A spectacular, heat loving tree worthy of trialing in the ground anywhere from zone 9b to 11+, and as a container specimen anywhere else. Wish there were many more of these planted around town here, imo.

Neutral ricaudexguy On Nov 16, 2013, ricaudexguy from Westerly, RI wrote:

Hi everyone,

I just bought a p bambox. It's about 3 feet tall. Woody about halfway up. Has an avocado shaped/sized base. Can I cut it a few inches above the base in the spring? Higher a better idea? I'd like it to caudiform. Any thoughts? Other things I should think about with this little tree? I'll be trying to root the cutting as well.

Thanks in advance for your thoughts.

Crazy plants in Rhode Island can happen!

Positive MTVineman On May 29, 2012, MTVineman from Helena, MT (Zone 5a) wrote:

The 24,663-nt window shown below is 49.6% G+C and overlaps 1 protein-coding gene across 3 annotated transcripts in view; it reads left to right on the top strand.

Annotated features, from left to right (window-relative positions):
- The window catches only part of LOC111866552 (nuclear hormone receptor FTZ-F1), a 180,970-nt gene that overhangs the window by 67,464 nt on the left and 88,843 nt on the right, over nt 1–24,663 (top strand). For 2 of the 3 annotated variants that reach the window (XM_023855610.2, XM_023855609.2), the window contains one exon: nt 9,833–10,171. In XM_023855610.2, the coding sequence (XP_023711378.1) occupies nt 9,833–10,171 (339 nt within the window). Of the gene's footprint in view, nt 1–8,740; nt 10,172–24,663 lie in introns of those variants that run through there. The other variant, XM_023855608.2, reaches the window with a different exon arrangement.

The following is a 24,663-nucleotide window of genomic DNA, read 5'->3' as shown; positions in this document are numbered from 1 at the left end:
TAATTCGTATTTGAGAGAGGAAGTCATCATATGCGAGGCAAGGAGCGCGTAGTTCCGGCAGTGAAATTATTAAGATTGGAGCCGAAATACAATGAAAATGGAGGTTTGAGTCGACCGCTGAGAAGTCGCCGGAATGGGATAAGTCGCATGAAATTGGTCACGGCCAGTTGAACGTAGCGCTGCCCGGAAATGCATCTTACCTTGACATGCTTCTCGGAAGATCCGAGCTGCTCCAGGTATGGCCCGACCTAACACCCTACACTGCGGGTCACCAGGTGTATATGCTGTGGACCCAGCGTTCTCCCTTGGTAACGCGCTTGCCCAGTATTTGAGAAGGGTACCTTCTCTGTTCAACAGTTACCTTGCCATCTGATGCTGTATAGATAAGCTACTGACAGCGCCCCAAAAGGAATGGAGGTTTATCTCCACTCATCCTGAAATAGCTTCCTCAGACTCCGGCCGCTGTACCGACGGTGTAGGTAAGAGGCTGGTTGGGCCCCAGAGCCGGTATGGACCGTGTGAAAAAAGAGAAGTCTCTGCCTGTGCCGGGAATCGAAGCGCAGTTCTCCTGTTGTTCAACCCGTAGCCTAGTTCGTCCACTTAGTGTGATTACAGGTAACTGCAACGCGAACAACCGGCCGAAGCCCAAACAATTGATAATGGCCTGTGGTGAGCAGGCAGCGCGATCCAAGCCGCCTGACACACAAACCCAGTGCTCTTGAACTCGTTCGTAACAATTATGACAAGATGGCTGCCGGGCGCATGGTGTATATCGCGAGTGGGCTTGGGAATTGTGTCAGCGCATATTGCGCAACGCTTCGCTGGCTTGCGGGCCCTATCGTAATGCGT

I have been growing Bombax ellipticum for years. I live in Montana though, so obviously my Bombax tree's are grown inside for most of the year except spring, summer and early fall. Mine have always been excellent growers and extremely easy to take care of. They don't seem to be too picky but do like plenty of water. Never let it dry out completely or you'll have a dead Bombax. Then again, don't over water either or you'll have a rotten Bombax and trust, you don't want that! These are beautiful tree's and make great houseplants. One of mine has only bloomed once and the others, never. Likely because I don't live or grow them in the correct climate. I was just lucky that one year I guess. The flowers are however, extremely beautiful and showy and DO look like giant shaving brushes. The pods produce Kapok which is the cottony seed mass that appears after the flowers get pollinated, usually by bats, moths and birds in their native habitat. The Kapok is used to stuff pillows and make other items. It's very soft and nice. I would highly reccommend getting one of these if you get a chance. No matter where you live, it will be an endearing friend. Just take good care of it and maybe it will bloom for you, too! The giant caudiciform trunks are fabulously attractive, much like myself. Just kidding. To the person above who wrote about planting one near the septic tank in Florida.......bad idea! They get huge and the roots can go deep. It would probably bust your septic tank from just the weight of the tree itself! A very fun plant and beautiful too!